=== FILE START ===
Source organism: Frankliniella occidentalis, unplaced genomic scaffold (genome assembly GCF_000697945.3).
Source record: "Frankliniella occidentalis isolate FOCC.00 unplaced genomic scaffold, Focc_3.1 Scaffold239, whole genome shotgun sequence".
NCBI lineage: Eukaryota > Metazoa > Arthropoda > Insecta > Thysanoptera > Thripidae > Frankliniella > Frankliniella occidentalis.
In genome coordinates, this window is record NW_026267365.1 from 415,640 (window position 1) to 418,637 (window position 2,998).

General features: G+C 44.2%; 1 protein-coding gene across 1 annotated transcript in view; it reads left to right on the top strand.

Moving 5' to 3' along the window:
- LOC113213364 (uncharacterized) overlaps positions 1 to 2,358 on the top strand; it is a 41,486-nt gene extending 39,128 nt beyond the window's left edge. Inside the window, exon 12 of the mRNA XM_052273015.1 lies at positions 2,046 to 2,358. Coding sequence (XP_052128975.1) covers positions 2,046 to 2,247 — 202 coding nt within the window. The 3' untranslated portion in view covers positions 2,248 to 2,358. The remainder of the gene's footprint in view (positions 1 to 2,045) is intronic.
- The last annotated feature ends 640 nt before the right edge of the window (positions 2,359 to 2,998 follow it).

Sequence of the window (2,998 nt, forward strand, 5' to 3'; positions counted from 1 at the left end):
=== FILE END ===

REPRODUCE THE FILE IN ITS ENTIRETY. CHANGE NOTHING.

Source organism: Frankliniella occidentalis, unplaced genomic scaffold (genome assembly GCF_000697945.3).
Source record: "Frankliniella occidentalis isolate FOCC.00 unplaced genomic scaffold, Focc_3.1 Scaffold239, whole genome shotgun sequence".
NCBI lineage: Eukaryota > Metazoa > Arthropoda > Insecta > Thysanoptera > Thripidae > Frankliniella > Frankliniella occidentalis.
In genome coordinates, this window is record NW_026267365.1 from 415,640 (window position 1) to 418,637 (window position 2,998).

General features: G+C 44.2%; 1 protein-coding gene across 1 annotated transcript in view; it reads left to right on the top strand.

Moving 5' to 3' along the window:
- LOC113213364 (uncharacterized) overlaps positions 1 to 2,358 on the top strand; it is a 41,486-nt gene extending 39,128 nt beyond the window's left edge. Inside the window, exon 12 of the mRNA XM_052273015.1 lies at positions 2,046 to 2,358. Coding sequence (XP_052128975.1) covers positions 2,046 to 2,247 — 202 coding nt within the window. The 3' untranslated portion in view covers positions 2,248 to 2,358. The remainder of the gene's footprint in view (positions 1 to 2,045) is intronic.
- The last annotated feature ends 640 nt before the right edge of the window (positions 2,359 to 2,998 follow it).

Sequence of the window (2,998 nt, forward strand, 5' to 3'; positions counted from 1 at the left end):